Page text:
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After John Paul II, Does the Church Need a New Feminism?

Dane CC

Catherine Ruth Pakaluk - published on 11/17/14

What is more, the events of the Russian Revolution can only be understood now, at the end of the century, against the background of what has since occurred in the rest of the world. What emerges here is a process of universal significance. And if I were called upon to identify briefly the principal trait of the entire twentieth century, here too, I would be unable to find anything more precise and pithy than to repeat once again: Men have forgotten God.

So the great social problems of our day – mainline feminism included – arise from nihilistic atheism. Therefore, what the Church needs most is assistance in fulfilling her evangelizing mission – assistance in reminding a drifting humanity about God.

What does this have to do with women? Simply this: because they are oriented by nature and grace to persons – they are also oriented to the Divine Persons. They are, in themselves, a symbol of the Church who is the Bride of Christ. They are especially receptive to the Gospel message.

John Paul II develops this idea in Mulieris Dignitatem. He says that "Christ speaks to women about the things of God, and they understand them; there is a true resonance of mind and heart, a response of faith" (No.15). Women possess an acute sensitivity to all that pertains to the Divine Persons, and for all things related to the spiritual. John Paul also writes:

In "vocation" understood in this way, what is personally feminine reaches a new dimension: the dimension of the "mighty works of God," of which the woman becomes the living subject and an irreplaceable witness (no. 16).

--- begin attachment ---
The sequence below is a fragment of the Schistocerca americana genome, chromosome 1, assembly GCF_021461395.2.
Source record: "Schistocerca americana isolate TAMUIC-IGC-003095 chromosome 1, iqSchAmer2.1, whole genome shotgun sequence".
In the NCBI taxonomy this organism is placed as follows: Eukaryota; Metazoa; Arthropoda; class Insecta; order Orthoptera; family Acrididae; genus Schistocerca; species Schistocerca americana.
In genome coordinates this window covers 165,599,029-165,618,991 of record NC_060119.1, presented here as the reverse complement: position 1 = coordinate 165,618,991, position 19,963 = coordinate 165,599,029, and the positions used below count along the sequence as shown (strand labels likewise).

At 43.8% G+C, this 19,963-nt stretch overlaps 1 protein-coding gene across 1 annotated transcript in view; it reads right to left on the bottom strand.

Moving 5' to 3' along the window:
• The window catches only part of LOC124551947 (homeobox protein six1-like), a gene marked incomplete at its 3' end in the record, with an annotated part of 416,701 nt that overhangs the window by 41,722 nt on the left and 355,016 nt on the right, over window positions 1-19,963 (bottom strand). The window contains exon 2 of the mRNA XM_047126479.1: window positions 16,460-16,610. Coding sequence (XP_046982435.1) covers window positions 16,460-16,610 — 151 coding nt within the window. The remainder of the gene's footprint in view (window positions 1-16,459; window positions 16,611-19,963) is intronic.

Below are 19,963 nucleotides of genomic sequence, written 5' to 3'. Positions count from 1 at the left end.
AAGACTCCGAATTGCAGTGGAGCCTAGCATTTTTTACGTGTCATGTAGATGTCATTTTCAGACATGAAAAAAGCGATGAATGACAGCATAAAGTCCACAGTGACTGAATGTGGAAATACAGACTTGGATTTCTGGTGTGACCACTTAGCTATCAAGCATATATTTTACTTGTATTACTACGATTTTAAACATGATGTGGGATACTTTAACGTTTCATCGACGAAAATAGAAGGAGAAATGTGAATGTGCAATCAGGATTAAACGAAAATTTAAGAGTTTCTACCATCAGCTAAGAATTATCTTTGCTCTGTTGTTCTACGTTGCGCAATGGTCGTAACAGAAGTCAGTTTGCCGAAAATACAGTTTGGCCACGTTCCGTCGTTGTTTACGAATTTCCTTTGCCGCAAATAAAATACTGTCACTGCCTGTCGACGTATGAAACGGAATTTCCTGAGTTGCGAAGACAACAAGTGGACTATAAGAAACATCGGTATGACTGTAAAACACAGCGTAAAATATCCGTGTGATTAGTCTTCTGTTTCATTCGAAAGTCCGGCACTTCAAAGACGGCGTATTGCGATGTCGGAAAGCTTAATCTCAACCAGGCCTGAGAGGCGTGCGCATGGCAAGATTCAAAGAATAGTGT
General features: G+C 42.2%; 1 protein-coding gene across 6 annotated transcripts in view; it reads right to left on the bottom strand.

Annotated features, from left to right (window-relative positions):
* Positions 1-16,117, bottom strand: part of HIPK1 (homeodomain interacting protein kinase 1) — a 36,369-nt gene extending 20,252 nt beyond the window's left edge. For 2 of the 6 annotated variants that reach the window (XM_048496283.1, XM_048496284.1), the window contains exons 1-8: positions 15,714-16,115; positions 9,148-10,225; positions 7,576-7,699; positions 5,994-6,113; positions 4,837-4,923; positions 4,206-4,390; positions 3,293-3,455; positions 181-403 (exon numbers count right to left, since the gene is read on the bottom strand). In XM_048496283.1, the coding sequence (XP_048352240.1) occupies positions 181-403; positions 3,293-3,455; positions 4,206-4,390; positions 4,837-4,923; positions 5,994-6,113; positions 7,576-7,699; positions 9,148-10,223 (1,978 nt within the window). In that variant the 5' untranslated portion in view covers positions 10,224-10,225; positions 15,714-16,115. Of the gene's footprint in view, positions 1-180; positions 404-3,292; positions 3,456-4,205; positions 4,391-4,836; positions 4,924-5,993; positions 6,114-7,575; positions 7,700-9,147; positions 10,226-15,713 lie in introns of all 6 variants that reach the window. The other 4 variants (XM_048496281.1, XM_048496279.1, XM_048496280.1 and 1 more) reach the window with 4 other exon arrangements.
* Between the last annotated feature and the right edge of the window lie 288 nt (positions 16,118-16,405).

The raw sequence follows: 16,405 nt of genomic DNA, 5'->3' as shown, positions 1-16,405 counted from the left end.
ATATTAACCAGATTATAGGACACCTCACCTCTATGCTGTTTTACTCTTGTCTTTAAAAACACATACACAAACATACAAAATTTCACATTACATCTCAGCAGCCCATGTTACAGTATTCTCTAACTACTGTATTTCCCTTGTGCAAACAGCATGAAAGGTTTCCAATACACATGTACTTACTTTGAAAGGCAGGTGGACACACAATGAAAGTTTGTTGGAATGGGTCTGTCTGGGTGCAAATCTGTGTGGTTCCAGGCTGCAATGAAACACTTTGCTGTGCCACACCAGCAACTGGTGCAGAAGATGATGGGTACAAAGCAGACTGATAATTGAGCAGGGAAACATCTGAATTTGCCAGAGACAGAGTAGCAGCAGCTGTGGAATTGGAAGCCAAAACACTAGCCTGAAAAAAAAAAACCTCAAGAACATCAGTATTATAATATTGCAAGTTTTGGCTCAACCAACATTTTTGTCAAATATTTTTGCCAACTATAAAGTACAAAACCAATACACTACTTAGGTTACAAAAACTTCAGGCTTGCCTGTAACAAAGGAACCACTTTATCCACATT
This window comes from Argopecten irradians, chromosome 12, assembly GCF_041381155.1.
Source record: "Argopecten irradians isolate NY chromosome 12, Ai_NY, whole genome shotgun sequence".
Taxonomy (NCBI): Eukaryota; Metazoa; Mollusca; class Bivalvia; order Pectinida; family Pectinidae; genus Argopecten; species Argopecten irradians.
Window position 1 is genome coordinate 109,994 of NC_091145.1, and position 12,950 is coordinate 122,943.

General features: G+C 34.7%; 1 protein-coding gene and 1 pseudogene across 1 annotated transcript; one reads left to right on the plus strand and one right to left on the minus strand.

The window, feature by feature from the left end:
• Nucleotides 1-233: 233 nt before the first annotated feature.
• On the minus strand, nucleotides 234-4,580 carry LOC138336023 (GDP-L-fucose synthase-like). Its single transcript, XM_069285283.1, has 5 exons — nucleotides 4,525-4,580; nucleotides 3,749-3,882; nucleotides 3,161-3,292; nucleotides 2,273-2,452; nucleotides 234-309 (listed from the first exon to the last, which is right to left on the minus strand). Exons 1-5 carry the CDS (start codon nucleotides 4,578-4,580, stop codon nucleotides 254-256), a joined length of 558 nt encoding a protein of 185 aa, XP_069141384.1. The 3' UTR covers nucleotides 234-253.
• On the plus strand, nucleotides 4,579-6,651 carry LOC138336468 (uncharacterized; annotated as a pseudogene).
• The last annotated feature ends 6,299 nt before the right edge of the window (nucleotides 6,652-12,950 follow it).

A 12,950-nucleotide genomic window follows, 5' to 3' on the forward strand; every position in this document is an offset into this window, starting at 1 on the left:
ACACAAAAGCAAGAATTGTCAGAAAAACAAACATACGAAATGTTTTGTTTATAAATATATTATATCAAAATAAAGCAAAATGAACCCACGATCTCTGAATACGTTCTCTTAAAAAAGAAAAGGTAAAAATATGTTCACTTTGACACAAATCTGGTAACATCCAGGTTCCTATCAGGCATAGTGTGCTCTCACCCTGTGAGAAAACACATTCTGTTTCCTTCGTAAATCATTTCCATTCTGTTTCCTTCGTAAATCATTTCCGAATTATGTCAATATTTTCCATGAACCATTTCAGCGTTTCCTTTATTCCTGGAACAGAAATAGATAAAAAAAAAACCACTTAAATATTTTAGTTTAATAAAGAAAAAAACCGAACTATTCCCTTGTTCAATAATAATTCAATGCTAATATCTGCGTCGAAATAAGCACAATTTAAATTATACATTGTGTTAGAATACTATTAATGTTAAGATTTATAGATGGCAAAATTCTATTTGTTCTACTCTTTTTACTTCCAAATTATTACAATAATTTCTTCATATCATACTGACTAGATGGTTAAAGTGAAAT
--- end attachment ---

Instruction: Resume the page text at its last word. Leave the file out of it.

Considered in this light, the complete response to feminism is not a “new” feminism, but new public witness to the truths of the faith. This means, practically speaking, that it is for women to push back against the false ideology of a naked public square. It is for women to reclaim space for the sacred and to remind men about God. It is for women to say, with Our Lady, “Do whatever He tells you.”  

This is not a kind of feminism. But it could be a kind of women’s movement that we could all get behind.

Catherine Ruth Pakalukis an Assistant Professor of Economics at Ave Maria University, a Faculty Research Fellow at the Stein Center for Social Research, and a Senior Fellow in Economics at the Austin Institute for the Study of Family and Culture. Her research is focused in the areas of demography, gender, family studies, and the economics of education and religion. She also works on the interpretation and history of Catholic social thought. Dr. Pakaluk earned her doctorate in economics at Harvard University (2010). She lives in Ave Maria, Florida with her husband Michael and seven children.

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Pope John Paul II
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